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Live in a museum for a month

J.B. Spector / Museum of Science and Industry

The Museum of Science and Industry in Chicago is once again hosting a "roommate" for a month.


If you’d like to visit Chicago this fall, and you enjoyed those "Night at the Museum" movies, then consider entering the Month at the Museum contest put on by the Museum of Science and Industry.  

If you win, you’ll save a bundle on hotel fees, take home $10,000 and have some amazing vacation stories to tell about one of the world's largest science museums.

As it did last year, the 14-acre museum is seeking a short-term “roommate”: someone willing to live inside the museum for 30 days and share his or her experiences and observations with visitors on-site and online. 

More than 1,500 people from around the world applied to live inside the museum last year. After the online votes were tallied, Chicagoan Kate McGroarty, a writer, director, teacher and performer, won the contest. She had her own see-through office cube, private sleeping quarters and free run of the museum from mid-October to mid-November 2010. Her days were spent interacting with guests and participating in live demonstrations; her evenings were spent poking around the museum’s exhibits and back rooms. (See Woman lives in Chicago museum for a month.)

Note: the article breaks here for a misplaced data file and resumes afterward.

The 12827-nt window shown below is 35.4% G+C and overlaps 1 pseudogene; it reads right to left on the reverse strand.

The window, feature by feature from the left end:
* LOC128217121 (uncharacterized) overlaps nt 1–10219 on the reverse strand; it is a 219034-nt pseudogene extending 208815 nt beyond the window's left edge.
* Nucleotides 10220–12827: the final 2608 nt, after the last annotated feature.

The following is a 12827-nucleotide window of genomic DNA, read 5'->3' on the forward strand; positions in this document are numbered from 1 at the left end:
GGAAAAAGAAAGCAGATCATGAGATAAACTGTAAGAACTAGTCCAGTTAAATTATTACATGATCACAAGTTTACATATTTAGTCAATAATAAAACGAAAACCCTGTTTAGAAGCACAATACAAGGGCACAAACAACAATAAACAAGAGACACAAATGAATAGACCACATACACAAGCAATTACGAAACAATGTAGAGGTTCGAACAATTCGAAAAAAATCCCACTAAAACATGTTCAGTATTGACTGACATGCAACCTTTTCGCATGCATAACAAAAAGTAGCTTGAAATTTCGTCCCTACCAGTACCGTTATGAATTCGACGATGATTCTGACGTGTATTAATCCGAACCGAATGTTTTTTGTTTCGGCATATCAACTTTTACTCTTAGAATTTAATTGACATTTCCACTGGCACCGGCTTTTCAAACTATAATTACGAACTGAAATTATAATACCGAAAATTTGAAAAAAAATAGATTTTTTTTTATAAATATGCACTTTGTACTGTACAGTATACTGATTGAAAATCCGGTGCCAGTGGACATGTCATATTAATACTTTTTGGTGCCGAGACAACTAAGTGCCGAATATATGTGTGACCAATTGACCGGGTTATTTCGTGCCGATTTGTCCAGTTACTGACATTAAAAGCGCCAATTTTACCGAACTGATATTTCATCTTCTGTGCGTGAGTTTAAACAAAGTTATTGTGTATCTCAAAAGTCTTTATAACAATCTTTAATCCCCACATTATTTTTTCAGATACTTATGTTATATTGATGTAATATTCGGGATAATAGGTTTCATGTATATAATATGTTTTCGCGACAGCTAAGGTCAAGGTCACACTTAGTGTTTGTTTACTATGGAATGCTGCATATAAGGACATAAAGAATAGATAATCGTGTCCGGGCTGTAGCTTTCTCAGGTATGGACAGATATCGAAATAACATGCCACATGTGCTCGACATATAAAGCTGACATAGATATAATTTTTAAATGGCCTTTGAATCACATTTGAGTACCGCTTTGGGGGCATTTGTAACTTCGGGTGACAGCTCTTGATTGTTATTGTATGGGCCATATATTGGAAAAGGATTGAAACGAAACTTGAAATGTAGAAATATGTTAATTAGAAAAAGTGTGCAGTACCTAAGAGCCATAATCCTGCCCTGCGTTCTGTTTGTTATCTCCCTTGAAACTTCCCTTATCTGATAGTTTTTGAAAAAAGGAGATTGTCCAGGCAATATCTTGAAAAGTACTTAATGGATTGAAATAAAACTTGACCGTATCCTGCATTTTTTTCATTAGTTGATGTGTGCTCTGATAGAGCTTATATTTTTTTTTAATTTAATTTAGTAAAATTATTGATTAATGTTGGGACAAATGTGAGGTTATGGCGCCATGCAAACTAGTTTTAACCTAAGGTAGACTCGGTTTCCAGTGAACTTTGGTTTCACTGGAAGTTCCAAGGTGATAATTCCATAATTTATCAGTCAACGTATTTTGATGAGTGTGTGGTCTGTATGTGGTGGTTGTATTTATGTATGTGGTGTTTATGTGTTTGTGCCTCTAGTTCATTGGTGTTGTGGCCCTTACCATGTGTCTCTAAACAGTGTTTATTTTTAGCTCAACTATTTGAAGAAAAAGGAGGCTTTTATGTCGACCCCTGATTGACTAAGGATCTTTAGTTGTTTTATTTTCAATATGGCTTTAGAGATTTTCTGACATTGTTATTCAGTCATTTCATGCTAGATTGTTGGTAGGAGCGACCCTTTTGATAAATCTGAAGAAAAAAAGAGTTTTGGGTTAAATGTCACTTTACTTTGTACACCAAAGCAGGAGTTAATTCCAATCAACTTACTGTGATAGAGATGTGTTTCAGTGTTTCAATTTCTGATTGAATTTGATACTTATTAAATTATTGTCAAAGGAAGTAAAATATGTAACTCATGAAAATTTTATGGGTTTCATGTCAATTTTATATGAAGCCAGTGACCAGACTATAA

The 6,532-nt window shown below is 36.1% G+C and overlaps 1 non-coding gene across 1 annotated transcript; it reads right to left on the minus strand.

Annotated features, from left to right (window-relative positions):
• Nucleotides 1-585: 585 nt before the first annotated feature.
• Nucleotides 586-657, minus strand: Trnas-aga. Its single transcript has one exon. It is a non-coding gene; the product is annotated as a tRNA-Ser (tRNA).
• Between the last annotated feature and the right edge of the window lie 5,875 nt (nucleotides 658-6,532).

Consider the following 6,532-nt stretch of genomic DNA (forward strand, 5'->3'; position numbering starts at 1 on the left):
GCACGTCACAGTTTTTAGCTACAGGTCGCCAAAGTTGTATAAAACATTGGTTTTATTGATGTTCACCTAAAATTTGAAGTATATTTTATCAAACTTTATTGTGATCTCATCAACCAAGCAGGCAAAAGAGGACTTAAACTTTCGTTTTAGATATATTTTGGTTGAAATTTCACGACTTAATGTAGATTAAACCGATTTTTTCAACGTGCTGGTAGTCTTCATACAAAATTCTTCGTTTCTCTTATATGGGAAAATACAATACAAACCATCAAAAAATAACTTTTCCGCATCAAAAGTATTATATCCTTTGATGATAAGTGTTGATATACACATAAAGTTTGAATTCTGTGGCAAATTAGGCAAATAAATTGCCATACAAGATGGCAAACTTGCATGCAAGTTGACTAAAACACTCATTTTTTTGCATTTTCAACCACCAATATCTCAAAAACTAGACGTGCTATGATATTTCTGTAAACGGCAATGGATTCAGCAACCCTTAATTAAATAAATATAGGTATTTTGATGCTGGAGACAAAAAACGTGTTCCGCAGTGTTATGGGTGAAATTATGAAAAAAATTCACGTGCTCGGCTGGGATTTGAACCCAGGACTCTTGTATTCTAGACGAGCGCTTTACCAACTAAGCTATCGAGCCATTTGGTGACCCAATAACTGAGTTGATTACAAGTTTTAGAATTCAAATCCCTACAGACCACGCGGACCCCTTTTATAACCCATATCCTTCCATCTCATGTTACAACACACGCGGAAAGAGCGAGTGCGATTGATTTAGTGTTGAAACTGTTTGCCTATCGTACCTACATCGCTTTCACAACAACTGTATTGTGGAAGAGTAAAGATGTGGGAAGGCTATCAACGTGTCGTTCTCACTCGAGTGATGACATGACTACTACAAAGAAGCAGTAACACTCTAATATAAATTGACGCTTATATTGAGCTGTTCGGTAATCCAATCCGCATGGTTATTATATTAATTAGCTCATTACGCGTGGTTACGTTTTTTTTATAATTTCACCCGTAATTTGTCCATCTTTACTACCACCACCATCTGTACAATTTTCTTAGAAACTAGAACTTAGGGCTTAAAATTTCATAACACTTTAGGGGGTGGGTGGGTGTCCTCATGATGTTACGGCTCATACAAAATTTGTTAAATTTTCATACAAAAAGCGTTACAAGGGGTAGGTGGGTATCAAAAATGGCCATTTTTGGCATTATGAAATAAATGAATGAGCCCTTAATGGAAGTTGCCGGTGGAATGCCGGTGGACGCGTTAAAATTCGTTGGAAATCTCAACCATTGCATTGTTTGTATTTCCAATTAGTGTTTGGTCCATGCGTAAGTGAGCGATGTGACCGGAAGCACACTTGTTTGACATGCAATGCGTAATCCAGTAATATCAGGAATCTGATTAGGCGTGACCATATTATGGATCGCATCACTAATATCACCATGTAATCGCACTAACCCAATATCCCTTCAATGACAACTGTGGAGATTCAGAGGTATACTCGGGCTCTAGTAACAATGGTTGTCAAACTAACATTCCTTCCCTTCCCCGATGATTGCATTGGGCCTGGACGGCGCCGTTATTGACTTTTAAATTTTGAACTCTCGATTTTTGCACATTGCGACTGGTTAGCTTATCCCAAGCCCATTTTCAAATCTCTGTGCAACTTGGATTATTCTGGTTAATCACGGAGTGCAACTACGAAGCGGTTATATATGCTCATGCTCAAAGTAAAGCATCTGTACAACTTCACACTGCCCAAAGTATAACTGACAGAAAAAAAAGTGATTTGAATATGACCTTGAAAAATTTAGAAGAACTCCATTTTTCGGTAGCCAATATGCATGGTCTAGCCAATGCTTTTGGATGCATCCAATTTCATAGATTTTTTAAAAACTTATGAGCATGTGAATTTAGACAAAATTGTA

Msnbc's Tamron Hall talks with a woman who won a contest to spend one month at the Chicago Museum of Science and Industry.

She also kept a video diary and blog where she chronicled everything from her handstand in a simulated tornado to the hatching of baby chicks to sleeping inside the museum’s World War II-era German submarine – which paranormal investigators examined by taking audio and video readings.  

If you're envious of McGroarty's adventures, check the Chicago Museum of Science and Industry's website later this month for the official application opening date. In the meantime, the museum is taking suggestions (via Twitter and Facebook) for activities the winner might do inside the museum during the one-month stay.

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Find more by Harriet Baskas on StuckatTheAirport.com and follow her on Twitter.